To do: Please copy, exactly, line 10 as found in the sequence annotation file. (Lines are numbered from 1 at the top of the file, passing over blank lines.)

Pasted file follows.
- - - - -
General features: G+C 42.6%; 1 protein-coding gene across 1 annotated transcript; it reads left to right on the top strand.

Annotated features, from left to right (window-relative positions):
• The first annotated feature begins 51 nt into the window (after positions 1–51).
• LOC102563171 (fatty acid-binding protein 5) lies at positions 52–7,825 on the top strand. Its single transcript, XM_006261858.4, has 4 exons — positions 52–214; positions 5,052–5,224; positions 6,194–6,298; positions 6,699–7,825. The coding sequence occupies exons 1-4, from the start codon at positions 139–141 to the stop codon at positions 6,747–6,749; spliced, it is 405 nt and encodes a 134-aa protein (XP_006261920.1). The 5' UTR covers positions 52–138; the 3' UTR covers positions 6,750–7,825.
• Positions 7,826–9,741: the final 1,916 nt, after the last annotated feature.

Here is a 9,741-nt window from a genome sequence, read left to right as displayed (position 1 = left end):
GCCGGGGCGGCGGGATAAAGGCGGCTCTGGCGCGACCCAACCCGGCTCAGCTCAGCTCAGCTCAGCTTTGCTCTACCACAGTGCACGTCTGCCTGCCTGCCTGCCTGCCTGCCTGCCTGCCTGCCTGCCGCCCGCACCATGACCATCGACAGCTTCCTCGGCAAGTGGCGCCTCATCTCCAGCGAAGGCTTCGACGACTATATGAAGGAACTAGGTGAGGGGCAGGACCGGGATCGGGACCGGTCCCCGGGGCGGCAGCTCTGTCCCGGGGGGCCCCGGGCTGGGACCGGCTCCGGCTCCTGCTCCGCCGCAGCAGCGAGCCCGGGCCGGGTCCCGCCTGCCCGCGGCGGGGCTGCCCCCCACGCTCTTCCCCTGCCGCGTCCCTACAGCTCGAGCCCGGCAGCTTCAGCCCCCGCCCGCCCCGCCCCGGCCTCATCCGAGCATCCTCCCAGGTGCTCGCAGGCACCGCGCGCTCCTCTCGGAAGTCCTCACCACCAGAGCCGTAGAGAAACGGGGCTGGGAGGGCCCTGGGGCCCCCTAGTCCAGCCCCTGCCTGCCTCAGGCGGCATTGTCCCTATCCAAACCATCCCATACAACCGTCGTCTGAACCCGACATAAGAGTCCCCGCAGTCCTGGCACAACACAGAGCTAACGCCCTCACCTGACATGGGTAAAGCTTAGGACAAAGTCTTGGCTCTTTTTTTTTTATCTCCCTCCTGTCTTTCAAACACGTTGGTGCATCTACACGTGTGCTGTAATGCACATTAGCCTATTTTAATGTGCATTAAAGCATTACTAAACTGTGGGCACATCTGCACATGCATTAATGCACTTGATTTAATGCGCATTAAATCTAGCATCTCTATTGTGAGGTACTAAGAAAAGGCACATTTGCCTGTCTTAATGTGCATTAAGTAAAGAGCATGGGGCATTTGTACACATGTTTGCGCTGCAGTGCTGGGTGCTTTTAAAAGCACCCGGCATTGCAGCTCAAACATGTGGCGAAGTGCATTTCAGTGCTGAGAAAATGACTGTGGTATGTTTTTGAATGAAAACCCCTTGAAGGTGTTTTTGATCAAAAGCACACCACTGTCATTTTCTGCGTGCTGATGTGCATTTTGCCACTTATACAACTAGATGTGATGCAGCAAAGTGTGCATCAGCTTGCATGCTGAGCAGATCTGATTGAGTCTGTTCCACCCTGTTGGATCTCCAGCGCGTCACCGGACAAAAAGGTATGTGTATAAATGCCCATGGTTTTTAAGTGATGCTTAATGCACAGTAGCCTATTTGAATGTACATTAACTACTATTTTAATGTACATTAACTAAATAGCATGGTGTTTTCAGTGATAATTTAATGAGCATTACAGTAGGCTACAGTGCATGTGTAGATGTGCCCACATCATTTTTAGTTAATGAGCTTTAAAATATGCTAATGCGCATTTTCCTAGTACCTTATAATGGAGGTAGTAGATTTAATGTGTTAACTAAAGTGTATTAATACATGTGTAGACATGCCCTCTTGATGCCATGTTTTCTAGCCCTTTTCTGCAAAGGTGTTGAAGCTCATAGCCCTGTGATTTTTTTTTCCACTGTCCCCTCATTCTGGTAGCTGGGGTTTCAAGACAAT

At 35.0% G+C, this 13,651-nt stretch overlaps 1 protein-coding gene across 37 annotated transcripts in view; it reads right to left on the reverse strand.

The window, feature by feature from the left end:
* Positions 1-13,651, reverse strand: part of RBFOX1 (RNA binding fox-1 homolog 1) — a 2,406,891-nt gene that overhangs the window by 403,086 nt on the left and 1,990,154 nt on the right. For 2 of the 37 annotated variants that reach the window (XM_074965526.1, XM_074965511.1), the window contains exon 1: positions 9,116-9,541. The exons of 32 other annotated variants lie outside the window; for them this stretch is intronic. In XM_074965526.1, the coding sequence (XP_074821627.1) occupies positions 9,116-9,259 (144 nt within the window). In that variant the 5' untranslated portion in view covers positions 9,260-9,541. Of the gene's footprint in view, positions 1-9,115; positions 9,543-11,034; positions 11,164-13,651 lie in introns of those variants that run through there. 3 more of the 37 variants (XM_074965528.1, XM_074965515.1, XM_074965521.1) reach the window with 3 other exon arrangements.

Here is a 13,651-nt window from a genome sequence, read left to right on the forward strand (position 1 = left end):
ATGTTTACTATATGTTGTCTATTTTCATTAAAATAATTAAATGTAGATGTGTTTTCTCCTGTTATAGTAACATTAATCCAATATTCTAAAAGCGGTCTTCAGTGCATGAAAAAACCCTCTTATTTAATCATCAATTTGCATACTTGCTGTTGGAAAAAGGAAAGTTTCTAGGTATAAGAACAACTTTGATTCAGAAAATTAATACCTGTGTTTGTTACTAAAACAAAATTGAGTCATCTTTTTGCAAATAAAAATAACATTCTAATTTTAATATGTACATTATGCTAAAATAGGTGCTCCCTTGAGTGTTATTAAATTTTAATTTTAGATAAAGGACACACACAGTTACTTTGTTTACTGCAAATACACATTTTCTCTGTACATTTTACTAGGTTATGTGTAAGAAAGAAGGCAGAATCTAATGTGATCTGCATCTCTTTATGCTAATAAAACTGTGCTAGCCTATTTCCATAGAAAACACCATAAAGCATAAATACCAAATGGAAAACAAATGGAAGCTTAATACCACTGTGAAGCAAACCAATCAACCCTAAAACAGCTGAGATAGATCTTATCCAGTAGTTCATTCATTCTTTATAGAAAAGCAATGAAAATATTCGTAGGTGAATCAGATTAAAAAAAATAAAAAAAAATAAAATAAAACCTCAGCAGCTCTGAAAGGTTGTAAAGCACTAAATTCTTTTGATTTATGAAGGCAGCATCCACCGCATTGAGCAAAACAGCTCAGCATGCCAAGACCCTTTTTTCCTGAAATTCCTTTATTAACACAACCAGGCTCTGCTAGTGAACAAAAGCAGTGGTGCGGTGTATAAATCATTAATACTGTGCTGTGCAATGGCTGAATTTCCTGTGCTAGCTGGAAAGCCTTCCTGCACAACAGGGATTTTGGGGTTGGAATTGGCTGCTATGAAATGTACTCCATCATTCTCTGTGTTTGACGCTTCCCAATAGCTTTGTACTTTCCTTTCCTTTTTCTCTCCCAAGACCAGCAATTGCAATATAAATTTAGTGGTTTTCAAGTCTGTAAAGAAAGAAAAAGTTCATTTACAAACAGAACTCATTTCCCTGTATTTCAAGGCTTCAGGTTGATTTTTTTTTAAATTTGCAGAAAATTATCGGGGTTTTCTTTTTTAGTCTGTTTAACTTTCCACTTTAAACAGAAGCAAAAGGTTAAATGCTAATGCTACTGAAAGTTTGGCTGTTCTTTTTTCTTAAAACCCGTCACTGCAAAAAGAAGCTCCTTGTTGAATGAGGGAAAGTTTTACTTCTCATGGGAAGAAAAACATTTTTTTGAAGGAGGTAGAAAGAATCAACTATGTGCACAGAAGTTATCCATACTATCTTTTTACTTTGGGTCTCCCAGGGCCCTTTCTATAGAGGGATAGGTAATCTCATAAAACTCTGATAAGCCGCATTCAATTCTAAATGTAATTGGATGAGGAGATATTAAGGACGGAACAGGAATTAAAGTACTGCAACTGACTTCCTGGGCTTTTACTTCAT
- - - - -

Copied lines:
* Positions 1-13,651, reverse strand: part of RBFOX1 (RNA binding fox-1 homolog 1) — a 2,406,891-nt gene that overhangs the window by 403,086 nt on the left and 1,990,154 nt on the right. For 2 of the 37 annotated variants that reach the window (XM_074965526.1, XM_074965511.1), the window contains exon 1: positions 9,116-9,541. The exons of 32 other annotated variants lie outside the window; for them this stretch is intronic. In XM_074965526.1, the coding sequence (XP_074821627.1) occupies positions 9,116-9,259 (144 nt within the window). In that variant the 5' untranslated portion in view covers positions 9,260-9,541. Of the gene's footprint in view, positions 1-9,115; positions 9,543-11,034; positions 11,164-13,651 lie in introns of those variants that run through there. 3 more of the 37 variants (XM_074965528.1, XM_074965515.1, XM_074965521.1) reach the window with 3 other exon arrangements.